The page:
For more than two years, US Customs and Border Protection officials have been using Title 42, a protocol aimed at stopping the spread of Covid-19, to turn asylum seekers away.
Now, President Joe Biden's administration has said it wants to end the protocol, first enacted under former president Donald Trump.
This month, the Biden administration announced plans to end the measure — sometimes referred to as the “remain in Mexico” policy — on May 23.
Republicans and even some Democrats have criticised the decision, citing fears that it would create chaos along the southern border, and more than 20 states have asked the court to block the move.
On Monday, Judge Robert Summerhays granted the states' motion.
Mr Summerhays, who was appointed to the US District Court in Louisiana under Mr Trump, said in a court notice that “the parties will confer regarding the specific terms to be contained in the Temporary Restraining Order and attempt to reach agreement” on the issue.
“I am so proud of the lawyers from our office who just got a Temporary Restraining Order to keep Title 42 in place,” tweeted Arizona’s Attorney General Mark Brnovich.
“We will continue to fight the Biden administration's open border policies.”
Under Title 42, migrants who came to the US to seek asylum were sent back to Mexico to wait until they were called to appear in immigration court.
This process was markedly different from the previous policy, which allowed asylum seekers to stay with family in the US while they waited for their hearings.
The programme led to thousands of migrants, refugees and asylum seekers being stranded in cities throughout northern Mexico with little to no support.
US Customs and Border Protection officials detained more than 221,000 migrants along the southern border last month, the highest number in years. More than one million migrants have tried to cross the border so far this year, compared to 1.7 million in all of 2021.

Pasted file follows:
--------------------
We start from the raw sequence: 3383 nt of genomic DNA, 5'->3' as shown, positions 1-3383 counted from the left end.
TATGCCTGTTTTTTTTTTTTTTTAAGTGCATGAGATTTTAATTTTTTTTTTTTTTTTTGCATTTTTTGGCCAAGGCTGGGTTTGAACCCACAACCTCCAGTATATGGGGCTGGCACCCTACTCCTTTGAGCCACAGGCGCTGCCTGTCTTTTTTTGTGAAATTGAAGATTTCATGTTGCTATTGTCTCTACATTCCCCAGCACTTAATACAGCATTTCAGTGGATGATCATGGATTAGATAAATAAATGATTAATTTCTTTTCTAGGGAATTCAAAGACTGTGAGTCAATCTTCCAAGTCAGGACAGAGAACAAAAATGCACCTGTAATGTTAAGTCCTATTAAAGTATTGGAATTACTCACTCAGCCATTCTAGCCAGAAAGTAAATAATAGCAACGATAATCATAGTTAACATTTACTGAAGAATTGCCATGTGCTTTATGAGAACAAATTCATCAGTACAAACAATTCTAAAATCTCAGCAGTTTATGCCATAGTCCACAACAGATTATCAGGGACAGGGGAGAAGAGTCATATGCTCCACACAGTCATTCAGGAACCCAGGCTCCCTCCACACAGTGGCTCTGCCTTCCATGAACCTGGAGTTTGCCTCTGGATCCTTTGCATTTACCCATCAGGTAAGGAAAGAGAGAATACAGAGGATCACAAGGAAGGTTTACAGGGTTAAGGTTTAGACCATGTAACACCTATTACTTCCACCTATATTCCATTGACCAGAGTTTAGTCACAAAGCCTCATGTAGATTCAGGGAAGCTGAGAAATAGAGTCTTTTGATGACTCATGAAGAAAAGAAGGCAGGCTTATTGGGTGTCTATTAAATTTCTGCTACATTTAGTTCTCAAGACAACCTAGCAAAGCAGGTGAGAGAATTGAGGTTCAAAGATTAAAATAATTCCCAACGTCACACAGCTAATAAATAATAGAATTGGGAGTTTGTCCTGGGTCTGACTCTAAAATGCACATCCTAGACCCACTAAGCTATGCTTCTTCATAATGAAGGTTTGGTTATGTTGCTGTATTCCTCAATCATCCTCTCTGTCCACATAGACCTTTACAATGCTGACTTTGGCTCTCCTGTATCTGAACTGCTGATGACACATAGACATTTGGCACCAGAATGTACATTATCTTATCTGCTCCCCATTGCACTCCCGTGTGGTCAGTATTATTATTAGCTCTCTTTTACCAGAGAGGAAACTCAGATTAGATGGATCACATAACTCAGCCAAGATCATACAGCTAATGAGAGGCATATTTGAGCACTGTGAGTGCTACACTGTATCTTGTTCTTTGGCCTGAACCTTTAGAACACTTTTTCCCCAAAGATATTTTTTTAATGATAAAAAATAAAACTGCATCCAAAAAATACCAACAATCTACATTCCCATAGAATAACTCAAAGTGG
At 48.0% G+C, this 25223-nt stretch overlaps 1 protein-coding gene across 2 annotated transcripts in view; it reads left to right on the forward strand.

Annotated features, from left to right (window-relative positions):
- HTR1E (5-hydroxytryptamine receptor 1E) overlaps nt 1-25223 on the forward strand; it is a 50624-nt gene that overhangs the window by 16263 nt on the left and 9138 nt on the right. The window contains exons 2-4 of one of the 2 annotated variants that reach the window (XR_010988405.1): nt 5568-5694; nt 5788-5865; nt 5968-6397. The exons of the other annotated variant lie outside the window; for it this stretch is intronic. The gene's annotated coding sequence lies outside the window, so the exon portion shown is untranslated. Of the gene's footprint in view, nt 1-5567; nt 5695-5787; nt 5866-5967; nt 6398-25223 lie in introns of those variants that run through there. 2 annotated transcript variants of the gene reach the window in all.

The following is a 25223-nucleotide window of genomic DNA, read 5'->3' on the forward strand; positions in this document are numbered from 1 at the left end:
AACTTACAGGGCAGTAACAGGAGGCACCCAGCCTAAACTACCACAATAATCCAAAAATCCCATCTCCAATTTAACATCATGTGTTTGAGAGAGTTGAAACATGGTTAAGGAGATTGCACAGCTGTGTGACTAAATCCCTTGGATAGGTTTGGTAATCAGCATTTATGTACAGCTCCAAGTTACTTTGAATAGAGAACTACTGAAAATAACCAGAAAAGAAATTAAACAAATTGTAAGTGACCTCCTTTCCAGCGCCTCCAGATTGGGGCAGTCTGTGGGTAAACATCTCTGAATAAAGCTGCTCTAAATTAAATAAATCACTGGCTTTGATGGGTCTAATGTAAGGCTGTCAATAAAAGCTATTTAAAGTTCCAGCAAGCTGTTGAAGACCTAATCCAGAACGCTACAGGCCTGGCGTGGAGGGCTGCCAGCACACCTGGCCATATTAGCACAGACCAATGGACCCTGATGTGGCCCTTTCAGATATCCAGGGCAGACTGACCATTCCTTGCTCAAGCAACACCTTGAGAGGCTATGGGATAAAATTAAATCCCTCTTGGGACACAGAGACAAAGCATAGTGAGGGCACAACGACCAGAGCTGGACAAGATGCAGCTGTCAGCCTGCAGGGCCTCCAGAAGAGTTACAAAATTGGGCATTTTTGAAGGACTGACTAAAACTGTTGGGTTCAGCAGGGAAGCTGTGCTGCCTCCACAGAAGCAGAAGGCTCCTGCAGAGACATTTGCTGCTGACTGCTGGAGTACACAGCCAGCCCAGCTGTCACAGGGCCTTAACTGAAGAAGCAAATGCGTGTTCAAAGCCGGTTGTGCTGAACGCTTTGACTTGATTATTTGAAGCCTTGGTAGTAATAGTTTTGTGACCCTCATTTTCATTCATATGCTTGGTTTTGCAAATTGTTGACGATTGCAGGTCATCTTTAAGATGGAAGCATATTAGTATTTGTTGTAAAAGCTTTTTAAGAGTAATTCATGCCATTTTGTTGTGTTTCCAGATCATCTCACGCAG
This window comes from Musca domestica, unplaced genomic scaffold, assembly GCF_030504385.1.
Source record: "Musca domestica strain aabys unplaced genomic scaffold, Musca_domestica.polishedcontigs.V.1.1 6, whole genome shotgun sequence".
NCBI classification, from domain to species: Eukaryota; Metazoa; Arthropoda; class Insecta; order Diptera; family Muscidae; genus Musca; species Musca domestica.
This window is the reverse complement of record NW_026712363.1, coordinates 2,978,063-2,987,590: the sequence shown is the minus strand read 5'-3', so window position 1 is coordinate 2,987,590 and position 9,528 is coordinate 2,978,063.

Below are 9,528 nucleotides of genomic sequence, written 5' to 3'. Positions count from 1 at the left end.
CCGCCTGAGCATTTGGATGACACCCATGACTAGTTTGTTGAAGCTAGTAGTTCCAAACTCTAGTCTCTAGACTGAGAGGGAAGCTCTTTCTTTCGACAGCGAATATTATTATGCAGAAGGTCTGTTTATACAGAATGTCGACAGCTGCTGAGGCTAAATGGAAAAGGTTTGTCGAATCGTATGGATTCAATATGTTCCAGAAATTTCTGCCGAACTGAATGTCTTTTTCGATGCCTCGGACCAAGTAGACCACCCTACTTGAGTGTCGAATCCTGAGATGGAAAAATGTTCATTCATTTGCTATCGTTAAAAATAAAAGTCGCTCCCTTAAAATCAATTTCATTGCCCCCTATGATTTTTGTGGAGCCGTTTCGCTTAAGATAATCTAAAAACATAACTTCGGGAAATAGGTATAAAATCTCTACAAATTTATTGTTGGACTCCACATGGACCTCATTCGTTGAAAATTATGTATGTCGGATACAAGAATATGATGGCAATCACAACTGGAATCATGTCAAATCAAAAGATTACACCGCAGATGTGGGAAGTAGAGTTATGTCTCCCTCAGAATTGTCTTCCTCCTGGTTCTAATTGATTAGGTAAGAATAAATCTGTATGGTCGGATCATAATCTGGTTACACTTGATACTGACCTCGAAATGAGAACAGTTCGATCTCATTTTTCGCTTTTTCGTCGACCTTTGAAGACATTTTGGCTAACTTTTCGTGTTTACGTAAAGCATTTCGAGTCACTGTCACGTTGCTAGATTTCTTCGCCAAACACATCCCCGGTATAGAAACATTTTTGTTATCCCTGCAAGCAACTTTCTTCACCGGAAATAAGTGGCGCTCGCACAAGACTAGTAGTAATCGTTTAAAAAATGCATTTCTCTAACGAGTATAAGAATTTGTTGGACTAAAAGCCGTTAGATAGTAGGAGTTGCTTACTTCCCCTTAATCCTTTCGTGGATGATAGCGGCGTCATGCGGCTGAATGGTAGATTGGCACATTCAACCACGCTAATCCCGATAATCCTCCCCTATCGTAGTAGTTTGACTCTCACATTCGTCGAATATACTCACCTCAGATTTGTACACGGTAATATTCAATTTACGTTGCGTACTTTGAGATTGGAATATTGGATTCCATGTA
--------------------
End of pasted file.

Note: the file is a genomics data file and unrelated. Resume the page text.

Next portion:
The increased numbers have authorities in Mexico concerned. As more and more migrants try to enter the US through Mexico while Title 42 is still in place, officials fear yet another wave of migrants will be sent back to Mexico.
“Tijuana is becoming a bottleneck — that is, the shelters are saturated and there are no longer spaces to receive more people; they cannot be supporting many people for such a long time,” said Enrique Lucero, head of migrant services for Tijuana, a frontier city in northern Mexico that borders southern California.
About 5,000 migrants are spread out among 25 shelters in Tijuana. Conditions are cramped and resources extremely limited.
“This long time has brought despair to the migrant community and forced them to forcibly cross into the United States, risking their lives,” Mr Lucero told The National.
Advocates say life under Title 42 has been cruel and inhumane, with migrants living in sometimes conditions.
“It was a little bit difficult because actually that was like mental cruelty on the mind of the immigrants because they want to do everything legally,” Albert Rivera, who runs a shelter in Tijuana, told The National.
Mr Rivera's shelter currently houses 475 people, mostly single mothers and children, but he is expecting as many as 1,200 as May 23 approaches.
And the Russian invasion in Ukraine has only exacerbated the situation, with thousands of Ukrainians fleeing to the US.
Migrants coming from places such as Central America have complained that the US government exempted thousands of Ukrainians from the Title 42 measures.
The Supreme Court on Tuesday heard oral arguments in a Biden administration appeal of a lower court ruling reinstating the policy after Texas and Missouri sued to maintain the programme.
Liberal Justice Elena Kagan said that because the US needs Mexico's consent to send migrants there, the Texas challenge “to basically tell the executive how to implement its foreign and immigration policy … puts the United States essentially at the mercy of Mexico".